“If you can have free internet security, why bother paying for it?”
This is something that we hear on a regular basis – and on the surface a reasonable question. If there is a good choice of free security solutions for your computer, why would you put your hand in your pocket and pay for something? Will you be any better off in terms of protection? In a nutshell, yes.
“There’s no such thing as a free lunch”.
The economic theory behind this saying is that whatever goods and services are provided, they must be paid for by someone – that is, you don’t get something for nothing. And where internet security is concerned this is proven to be true. In February 2020 Which? Magazine reported that they were investigating the practices of free antivirus software companies after one well known security provider admitted to allowing ‘unacceptable’ data collection.
Free anti-virus comes with a hidden agenda – or price. In order to recoup the costs associated with providing you with free security, a lot of these products use their software as a means to gather data for advertising purposes; upon installation you are not only allowing the product access to your computer and your data, you are also allowing installation of other programs that will be following your movements online and using that information in a number of ways. These programs include Adware, unwanted pop-ups, and trackers.
Not only are you being snooped upon, and that data then shared with other sources, all these extra programs installed on your computer will slow your system down causing you unnecessary frustration. And the level of security you have with a free product is nowhere near as good as with a paid version.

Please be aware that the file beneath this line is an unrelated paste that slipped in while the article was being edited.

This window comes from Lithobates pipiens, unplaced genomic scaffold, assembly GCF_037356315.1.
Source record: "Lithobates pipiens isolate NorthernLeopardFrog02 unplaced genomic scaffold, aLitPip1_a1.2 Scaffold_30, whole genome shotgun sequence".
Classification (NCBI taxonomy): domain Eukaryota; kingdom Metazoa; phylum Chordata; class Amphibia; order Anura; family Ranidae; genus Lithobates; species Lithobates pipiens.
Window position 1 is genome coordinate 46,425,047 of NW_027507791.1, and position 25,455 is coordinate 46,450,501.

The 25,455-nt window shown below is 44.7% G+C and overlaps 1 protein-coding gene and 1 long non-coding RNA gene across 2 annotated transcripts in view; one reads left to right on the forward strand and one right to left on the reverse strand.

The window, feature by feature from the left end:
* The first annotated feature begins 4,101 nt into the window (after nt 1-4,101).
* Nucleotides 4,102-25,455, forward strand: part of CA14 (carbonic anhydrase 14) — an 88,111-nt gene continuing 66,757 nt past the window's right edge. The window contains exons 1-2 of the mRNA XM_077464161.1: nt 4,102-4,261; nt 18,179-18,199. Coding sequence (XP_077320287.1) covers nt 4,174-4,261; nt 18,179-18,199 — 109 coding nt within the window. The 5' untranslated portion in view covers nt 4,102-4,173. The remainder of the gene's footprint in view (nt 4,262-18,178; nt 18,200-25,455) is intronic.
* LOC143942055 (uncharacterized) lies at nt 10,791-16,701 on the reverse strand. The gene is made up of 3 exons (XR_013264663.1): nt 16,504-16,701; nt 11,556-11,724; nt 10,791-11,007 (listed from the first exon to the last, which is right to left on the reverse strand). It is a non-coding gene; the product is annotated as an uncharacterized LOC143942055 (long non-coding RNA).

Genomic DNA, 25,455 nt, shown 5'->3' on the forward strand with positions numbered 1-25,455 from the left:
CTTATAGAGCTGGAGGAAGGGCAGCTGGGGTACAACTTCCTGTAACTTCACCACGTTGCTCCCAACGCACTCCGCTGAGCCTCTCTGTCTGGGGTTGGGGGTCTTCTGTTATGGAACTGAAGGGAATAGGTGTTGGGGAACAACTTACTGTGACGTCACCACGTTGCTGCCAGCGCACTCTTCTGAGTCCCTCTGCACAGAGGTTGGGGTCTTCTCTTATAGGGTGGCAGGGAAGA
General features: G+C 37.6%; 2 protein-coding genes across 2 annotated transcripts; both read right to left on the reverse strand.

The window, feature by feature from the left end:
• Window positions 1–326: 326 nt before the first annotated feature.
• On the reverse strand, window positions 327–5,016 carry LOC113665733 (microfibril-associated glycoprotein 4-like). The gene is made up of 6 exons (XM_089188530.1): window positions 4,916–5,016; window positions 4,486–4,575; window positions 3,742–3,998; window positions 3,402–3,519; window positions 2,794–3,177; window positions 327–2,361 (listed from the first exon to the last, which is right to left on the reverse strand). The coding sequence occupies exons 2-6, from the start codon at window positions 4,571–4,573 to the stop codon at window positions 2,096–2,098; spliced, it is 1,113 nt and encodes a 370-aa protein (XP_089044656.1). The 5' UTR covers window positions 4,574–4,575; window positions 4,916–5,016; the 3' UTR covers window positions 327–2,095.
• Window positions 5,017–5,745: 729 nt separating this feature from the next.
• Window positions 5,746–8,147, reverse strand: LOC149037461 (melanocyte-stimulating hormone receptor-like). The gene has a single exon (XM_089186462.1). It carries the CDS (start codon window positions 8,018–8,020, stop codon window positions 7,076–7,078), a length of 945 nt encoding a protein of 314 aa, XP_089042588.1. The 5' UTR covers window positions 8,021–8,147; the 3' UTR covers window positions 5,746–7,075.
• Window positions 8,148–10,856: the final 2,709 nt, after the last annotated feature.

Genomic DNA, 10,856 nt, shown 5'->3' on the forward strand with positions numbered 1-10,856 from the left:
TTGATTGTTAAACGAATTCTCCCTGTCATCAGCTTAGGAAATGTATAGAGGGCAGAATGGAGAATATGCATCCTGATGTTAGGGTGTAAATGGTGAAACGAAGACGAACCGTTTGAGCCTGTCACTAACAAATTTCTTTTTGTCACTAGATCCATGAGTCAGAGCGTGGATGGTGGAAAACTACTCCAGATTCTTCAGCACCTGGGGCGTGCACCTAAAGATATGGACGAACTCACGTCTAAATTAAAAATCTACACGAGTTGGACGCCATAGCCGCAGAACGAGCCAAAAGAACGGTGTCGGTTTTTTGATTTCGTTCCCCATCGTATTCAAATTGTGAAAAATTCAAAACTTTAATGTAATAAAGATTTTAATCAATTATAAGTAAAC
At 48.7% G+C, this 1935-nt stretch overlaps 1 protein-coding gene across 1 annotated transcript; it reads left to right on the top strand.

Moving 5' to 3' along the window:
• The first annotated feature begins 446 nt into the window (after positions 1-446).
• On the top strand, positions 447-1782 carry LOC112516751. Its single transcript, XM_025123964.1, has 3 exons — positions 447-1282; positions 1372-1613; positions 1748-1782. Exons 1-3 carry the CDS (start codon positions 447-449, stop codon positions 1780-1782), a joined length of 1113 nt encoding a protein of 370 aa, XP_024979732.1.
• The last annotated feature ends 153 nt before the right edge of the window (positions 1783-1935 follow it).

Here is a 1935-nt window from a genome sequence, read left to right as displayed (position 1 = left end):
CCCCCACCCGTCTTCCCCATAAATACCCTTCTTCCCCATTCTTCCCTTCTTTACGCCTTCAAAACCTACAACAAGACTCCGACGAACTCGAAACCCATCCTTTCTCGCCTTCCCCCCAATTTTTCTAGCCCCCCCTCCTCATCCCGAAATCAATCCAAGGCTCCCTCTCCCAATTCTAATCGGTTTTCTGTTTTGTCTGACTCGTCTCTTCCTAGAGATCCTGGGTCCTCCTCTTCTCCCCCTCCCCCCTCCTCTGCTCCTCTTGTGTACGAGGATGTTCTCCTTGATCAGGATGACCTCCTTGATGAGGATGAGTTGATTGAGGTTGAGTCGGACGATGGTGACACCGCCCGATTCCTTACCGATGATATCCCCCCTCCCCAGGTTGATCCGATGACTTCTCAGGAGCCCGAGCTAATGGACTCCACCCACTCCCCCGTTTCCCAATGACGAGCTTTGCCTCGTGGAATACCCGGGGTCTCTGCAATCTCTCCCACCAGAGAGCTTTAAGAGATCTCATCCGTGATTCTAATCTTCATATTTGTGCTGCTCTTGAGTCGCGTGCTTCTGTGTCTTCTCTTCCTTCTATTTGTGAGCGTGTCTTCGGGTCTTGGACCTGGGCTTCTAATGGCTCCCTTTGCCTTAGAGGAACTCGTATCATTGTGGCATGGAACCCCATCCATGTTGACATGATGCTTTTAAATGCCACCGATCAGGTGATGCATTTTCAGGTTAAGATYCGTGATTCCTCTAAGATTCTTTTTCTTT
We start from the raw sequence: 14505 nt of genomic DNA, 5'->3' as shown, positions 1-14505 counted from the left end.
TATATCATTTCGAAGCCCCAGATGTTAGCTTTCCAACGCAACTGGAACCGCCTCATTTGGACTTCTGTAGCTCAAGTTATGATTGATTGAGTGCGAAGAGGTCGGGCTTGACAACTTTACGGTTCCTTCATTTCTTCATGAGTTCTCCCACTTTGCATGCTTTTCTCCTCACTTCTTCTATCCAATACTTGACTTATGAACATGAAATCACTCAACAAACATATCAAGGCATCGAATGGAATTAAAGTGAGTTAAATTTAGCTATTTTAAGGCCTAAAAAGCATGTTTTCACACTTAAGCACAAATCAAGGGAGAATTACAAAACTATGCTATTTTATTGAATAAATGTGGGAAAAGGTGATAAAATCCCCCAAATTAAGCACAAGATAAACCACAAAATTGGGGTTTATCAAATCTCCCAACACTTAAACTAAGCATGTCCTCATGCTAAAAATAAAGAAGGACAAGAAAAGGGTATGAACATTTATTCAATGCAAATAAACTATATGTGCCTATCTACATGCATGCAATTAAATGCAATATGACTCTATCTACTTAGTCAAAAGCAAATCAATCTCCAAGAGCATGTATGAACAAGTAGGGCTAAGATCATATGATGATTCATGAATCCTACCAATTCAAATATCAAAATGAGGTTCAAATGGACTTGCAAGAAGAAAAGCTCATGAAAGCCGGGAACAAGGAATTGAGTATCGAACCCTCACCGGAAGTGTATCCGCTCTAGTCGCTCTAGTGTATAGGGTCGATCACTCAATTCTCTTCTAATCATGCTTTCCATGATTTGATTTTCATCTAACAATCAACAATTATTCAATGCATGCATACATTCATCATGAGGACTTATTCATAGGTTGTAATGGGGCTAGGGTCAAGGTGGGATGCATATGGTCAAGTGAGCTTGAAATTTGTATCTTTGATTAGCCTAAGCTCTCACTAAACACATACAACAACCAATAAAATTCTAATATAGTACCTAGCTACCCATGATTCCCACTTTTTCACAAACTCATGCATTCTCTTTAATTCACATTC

Most free products only update once a week and so don’t update quickly enough to keep up with new vulnerabilities – there are a staggering 350,000+ new malicious programs (malware) recorded EVERYDAY. That is a potential in excess of 2 million new unwanted applications and malware that could get past your free anti-virus in between its weekly updates.
So what do we recommend?
We have been recommending BullGuard to our own customers for 15 years – we are so sure of its security coverage that we use it ourselves.
BullGuard provides Zero-Day threat protection, which in layman terms means this Internet Security is working 24/7 to monitor the threats that may be released, and updates automatically to keep you, your computer systems and your data protected.
One Bullguard licence will cover you for up to three machines, which brings the cost down even further for households with more than one device. The licence is renewed annually and our latest estimates are that more than 90% of our customers who try BullGuard stick with it, knowing as they do that they have some of the most cost effective, best performing internet security available.
And it’s not just us who think so: Bullguard has consistently won the industry coveted Gold Malware Protection Award from independent testing lab AV-Comparatives.
In its 2018 reviews of security software, BullGuard was one of only two companies to win the award, a testament, and an endorsement to the strength of its in-depth defences.
Returning to our original question, “I have a free anti-virus solution on my computer so why do I need the expense of paying for internet security?”
- Free means far less
- Free means far more likely to be hacked.
- Free means a slower computer.
- Free means one licence per machine.
- Free means your movements and data are being tracked.
- Free means a minimum cost of £55 to rid your machine of viruses and malware.
- Free means saving the discounted price Dolphin offer their customers for a premium security solution of just £34.99 a year.
Should you pay for anti-virus?
If you want to keep your data secure, stop unwanted programs being surreptitiously added to your computer, and to minimise the chances of your machines being hacked into then yes, you need to pay for an anti-virus that is designed with your security in mind rather than for its own hidden agendas.